Lichen planus pigmentosus
Hayat Bourra, Benzekri Leila
The Pan African Medical Journal. 2013;15:54. doi:10.11604/pamj.2013.15.54.2928

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Lichen planus pigmentosus

Cite this: The Pan African Medical Journal. 2013;15:54. doi:10.11604/pamj.2013.15.54.2928

Received: 08/06/2013 - Accepted: 18/06/2013 - Published: 19/06/2013

Key words: Lichen planus, lichen pigmentosus

© Hayat Bourra et al. The Pan African Medical Journal - ISSN 1937-8688. This is an Open Access article distributed under the terms of the Creative Commons Attribution License (http://creativecommons.org/licenses/by/2.0), which permits unrestricted use, distribution, and reproduction in any medium, provided the original work is properly cited.

Available online at: http://www.panafrican-med-journal.com/content/article/15/54/full

Corresponding author: Hayat Bourra, Dermatology Department, CHU Ibn Sina, Med V Souissi University, Rabat, Morocco (dr_hbourra@hotmail.com)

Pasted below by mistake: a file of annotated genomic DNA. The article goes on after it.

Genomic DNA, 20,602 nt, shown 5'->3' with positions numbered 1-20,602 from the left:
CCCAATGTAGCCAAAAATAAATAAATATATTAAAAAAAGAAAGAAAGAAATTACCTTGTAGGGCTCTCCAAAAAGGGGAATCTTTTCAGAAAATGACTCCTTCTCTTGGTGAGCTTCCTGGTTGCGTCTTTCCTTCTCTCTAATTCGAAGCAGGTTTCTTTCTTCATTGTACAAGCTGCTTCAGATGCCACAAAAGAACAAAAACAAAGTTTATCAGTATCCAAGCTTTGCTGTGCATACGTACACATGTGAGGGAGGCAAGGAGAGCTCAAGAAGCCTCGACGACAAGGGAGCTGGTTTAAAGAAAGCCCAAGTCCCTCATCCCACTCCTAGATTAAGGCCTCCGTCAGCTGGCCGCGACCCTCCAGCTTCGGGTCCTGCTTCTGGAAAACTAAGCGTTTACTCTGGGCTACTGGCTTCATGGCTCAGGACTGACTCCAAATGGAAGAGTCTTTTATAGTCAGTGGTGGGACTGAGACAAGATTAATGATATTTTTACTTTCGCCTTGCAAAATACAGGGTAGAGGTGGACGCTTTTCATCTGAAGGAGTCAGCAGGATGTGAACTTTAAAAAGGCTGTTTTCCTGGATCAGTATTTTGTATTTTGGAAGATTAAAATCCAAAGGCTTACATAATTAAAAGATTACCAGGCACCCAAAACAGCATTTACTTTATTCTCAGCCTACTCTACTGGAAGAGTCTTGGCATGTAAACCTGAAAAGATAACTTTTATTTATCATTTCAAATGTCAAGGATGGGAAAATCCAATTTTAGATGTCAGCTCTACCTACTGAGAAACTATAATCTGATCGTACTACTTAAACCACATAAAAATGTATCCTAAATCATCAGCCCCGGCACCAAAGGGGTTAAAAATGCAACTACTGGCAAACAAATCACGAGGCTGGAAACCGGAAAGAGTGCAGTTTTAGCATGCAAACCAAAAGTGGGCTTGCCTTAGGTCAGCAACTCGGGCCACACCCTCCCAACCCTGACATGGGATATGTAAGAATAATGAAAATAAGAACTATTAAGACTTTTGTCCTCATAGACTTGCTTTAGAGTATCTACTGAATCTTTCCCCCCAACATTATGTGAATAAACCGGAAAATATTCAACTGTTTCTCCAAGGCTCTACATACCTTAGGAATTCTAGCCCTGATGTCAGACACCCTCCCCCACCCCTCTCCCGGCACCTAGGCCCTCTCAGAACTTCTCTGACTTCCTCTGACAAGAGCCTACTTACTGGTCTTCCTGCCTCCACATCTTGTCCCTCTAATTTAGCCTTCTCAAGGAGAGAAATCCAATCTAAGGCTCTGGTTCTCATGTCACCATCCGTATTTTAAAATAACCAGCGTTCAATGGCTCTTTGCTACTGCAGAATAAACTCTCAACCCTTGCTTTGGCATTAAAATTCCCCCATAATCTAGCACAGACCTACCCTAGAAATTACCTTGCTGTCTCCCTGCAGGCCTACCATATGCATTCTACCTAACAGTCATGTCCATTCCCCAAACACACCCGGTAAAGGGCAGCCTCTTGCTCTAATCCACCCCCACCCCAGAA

Lichen planus pigmentosus

 

Hayat Bourra1,&, Benzekri Leila1

 

1Dermatology Department, CHU Ibn Sina, Med V Souissi University, Rabat, Morocco

 

 

&Corresponding author
Hayat Bourra, Dermatology Department, CHU Ibn Sina, Med V Souissi University, Rabat, Morocco

 

 

Image in medicine

Lichen planus pigmentosus (LPP) is a rare variant of lichen planus (LP), reported in various ethnic groups. It occurs predominantly in female in the third or fourth decade of life, characterized by insidious onset of dark-brown macules in sun exposed areas and flexural folds. The differential diagnosis may occur with drug-induced pigmentation, photosensitization and vitamin deficiency like pellagra. Here we describe a case of a 51-year-old Moroccan man, working as a gardener, who presented an asymptomatic, non itching pigmented lesion on his face and neck. He had no history of trauma or medication use, and no preceding erythema or scaly skin eruption. Clinical examination revealed dark brown macules confluent at the forehead, preauricular region and temples with some papules in the neck. Oral, genital mucosa and nails were unaffected. A skin biopsy showed a lichenoide lymphohistiocytic infiltrate in the dermis with basal cell degeneration, pigmentary incontinence and dermal melanophages. The diagnosis of (LPP) was established. A hepatitis serology profile was negative. Initially, a chloroquine treatment was done but showed poor response.

Figure 1: Dark brownish macules and papules of the neck

 

 

 

 

 

 

 

 

 

 

 

 

 

 

 

 

 

 

 

 

 

 


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ISSN: 1937-8688. © 2017 - Pan African Medical Journal. All rights reserved